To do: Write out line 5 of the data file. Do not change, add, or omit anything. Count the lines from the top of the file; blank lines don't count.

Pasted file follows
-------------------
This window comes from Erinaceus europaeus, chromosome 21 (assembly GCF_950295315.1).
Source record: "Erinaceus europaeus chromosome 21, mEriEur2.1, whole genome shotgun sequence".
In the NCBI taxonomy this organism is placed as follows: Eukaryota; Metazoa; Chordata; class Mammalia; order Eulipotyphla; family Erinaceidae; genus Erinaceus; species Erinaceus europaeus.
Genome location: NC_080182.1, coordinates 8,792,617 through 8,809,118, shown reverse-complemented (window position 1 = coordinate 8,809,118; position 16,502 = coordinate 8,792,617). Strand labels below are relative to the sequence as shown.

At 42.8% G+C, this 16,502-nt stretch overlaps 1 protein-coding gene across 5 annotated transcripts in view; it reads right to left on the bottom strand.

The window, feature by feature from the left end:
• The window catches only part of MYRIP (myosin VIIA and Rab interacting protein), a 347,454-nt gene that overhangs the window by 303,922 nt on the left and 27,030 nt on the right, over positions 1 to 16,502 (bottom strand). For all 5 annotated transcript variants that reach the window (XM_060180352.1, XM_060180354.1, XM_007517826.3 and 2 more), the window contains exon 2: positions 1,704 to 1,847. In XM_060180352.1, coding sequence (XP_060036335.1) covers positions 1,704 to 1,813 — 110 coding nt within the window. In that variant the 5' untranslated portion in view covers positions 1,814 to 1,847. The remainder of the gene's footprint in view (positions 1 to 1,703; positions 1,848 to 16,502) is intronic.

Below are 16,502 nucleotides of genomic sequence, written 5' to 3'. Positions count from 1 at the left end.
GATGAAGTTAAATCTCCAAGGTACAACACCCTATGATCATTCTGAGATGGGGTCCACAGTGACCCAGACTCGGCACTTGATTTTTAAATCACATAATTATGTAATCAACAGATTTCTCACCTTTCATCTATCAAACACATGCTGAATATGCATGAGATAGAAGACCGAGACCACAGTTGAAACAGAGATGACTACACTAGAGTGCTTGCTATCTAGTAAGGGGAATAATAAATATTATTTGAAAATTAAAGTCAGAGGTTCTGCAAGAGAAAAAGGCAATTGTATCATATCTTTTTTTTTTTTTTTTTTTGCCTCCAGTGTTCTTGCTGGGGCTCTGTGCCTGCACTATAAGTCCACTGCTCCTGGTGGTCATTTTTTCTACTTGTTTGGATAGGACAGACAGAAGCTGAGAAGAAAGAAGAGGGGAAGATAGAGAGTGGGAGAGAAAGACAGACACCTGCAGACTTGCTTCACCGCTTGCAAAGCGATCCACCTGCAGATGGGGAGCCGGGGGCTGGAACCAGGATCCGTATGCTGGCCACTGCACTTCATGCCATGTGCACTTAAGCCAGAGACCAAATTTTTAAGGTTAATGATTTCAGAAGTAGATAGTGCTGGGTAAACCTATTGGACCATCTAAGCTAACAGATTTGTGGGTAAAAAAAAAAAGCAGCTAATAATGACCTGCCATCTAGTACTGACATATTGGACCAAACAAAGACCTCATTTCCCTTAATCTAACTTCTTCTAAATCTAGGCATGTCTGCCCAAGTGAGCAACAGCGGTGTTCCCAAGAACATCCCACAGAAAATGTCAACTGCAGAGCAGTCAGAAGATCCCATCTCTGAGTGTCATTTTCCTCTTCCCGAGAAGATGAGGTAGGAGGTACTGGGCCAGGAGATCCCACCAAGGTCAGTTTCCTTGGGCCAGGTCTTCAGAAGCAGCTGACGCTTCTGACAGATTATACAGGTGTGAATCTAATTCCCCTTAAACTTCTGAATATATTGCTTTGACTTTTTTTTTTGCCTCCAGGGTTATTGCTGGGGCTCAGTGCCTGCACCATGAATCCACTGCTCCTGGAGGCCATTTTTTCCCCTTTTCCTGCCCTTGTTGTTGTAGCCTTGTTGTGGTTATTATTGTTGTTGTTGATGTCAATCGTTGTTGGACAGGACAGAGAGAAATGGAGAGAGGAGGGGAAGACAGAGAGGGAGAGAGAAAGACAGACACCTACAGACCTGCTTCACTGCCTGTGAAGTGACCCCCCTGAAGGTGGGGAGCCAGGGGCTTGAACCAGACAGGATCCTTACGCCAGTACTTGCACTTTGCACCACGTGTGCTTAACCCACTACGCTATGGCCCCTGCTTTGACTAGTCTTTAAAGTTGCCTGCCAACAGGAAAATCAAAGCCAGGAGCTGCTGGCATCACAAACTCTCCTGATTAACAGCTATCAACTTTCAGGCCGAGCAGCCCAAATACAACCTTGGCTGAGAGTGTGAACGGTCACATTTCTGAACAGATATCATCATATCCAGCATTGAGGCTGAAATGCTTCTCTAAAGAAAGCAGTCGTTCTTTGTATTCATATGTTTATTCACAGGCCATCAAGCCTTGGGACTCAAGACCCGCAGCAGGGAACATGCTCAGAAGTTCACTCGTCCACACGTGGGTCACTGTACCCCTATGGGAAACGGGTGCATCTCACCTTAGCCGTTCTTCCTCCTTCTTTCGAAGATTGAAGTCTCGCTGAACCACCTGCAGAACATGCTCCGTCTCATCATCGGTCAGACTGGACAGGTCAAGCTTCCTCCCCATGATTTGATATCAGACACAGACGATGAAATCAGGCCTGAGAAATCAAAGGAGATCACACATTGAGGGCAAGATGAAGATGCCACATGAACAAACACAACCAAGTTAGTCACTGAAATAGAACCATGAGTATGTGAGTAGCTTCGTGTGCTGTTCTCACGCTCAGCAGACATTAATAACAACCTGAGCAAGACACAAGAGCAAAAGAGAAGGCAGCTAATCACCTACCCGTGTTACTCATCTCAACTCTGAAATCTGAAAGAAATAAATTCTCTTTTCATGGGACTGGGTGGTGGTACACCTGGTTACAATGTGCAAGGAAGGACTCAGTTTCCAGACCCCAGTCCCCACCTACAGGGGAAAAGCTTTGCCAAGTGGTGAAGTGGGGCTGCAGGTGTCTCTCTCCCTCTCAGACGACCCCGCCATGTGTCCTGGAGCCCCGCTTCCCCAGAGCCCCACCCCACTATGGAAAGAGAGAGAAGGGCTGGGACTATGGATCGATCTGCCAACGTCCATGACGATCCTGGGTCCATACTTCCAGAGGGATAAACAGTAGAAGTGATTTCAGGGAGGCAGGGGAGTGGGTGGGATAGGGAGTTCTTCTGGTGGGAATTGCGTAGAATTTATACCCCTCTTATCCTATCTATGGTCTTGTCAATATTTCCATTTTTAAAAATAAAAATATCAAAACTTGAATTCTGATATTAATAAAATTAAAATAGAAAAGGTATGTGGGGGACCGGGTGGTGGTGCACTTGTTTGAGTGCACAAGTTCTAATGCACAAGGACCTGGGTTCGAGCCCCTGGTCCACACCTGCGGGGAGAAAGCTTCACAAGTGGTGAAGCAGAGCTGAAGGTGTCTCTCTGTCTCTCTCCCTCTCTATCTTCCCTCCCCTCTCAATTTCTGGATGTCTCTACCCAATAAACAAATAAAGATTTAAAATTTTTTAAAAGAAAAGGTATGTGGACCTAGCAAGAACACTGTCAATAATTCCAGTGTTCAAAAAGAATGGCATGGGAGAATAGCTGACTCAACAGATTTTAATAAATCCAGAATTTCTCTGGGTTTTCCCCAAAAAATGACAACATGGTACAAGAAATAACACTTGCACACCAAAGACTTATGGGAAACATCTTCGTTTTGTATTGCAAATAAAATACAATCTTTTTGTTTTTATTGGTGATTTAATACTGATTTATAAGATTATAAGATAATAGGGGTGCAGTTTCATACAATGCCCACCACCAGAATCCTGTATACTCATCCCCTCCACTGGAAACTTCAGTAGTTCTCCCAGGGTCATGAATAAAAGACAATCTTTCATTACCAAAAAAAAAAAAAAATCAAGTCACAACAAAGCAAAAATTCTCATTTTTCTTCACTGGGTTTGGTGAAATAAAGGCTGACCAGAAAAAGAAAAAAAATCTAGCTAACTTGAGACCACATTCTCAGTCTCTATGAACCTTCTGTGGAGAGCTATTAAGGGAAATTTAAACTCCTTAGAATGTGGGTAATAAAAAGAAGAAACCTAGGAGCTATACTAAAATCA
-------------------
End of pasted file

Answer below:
At 42.8% G+C, this 16,502-nt stretch overlaps 1 protein-coding gene across 5 annotated transcripts in view; it reads right to left on the bottom strand.